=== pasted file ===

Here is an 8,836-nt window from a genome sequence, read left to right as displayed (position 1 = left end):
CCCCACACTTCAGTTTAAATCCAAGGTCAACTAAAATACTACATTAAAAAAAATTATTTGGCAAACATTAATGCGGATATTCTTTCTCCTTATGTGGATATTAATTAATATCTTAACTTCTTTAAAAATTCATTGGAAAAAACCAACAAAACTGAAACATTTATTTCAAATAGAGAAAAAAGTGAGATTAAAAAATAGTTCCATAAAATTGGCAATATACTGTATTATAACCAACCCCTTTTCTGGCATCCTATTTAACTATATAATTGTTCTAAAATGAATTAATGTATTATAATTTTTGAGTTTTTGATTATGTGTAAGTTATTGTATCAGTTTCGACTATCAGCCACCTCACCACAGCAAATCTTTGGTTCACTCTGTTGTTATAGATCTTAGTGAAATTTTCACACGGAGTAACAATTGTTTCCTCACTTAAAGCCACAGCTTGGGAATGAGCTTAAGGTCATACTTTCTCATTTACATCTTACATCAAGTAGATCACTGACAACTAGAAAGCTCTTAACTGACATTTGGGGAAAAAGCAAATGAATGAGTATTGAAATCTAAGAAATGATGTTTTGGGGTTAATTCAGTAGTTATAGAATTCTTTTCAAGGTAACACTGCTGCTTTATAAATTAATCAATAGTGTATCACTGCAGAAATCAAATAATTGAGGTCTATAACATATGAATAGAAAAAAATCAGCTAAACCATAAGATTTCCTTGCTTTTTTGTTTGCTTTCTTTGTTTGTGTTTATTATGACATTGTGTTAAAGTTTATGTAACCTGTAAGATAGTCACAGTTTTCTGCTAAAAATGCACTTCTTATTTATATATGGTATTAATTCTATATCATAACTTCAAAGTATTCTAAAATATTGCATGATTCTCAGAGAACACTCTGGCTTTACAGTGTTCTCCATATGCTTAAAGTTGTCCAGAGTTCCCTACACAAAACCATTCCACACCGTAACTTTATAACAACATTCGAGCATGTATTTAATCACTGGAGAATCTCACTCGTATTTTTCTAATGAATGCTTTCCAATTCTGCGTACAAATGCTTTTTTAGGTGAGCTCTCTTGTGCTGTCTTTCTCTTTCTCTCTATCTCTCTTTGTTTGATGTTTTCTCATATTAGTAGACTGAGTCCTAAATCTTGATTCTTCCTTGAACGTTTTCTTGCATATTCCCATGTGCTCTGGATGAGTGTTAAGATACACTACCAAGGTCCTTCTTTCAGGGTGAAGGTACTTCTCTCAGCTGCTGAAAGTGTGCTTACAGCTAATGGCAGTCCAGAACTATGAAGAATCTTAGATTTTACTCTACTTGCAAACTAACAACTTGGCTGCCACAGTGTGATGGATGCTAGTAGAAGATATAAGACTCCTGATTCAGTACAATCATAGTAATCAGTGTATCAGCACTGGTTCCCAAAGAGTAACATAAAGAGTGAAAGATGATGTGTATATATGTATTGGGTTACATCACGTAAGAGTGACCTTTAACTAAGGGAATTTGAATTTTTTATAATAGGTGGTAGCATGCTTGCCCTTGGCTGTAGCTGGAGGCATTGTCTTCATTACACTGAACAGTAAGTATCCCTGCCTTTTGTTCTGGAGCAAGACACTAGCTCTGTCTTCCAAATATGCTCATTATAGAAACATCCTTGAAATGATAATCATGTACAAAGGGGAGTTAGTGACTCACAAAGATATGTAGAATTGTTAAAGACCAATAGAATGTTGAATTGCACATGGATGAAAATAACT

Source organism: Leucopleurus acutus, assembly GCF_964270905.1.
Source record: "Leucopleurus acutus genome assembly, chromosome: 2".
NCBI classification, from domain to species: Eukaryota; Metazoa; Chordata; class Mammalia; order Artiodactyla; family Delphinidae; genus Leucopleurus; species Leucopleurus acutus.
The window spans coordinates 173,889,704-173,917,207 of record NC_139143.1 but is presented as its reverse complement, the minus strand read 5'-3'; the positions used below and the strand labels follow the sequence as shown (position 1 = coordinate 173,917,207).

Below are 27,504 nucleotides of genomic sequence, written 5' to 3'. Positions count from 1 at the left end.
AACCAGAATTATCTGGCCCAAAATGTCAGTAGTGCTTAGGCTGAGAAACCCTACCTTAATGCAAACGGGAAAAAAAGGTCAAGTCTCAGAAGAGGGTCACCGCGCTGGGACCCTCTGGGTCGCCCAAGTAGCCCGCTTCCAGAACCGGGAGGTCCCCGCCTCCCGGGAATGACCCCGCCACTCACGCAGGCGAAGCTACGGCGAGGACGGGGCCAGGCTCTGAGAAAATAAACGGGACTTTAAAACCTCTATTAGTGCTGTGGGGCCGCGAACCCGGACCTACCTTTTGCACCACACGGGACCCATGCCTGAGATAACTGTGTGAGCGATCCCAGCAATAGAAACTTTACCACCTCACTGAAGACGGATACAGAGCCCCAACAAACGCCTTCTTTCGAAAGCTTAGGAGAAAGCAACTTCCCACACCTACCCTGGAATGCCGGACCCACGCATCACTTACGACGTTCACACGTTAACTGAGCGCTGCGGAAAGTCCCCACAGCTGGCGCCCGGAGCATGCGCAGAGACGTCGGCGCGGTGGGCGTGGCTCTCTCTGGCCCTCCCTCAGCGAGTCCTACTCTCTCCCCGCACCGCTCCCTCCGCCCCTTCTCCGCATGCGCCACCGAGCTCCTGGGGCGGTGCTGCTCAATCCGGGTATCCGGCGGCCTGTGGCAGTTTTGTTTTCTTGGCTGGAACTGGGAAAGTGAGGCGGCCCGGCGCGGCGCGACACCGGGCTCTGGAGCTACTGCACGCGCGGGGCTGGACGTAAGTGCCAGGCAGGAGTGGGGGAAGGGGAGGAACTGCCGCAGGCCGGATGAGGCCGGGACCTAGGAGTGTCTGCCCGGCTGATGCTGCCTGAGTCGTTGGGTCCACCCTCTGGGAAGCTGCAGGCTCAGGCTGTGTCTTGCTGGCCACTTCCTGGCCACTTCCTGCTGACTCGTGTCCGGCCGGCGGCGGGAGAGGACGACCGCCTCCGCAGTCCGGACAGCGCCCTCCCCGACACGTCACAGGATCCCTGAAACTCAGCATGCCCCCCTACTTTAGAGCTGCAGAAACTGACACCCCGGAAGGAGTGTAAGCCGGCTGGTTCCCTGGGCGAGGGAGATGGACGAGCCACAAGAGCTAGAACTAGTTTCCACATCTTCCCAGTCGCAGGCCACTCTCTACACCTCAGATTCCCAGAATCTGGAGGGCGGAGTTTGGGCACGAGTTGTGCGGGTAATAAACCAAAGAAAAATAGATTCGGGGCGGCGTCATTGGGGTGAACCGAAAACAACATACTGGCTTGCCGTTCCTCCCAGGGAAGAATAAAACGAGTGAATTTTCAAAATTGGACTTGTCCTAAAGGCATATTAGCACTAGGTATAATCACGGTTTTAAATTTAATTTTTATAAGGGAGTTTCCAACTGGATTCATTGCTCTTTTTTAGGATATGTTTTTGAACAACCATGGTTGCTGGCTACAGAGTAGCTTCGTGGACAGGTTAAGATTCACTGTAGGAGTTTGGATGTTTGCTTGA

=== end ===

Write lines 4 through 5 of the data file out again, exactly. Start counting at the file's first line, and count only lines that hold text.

Source record: "Leucopleurus acutus genome assembly, chromosome: 2".
NCBI classification, from domain to species: Eukaryota; Metazoa; Chordata; class Mammalia; order Artiodactyla; family Delphinidae; genus Leucopleurus; species Leucopleurus acutus.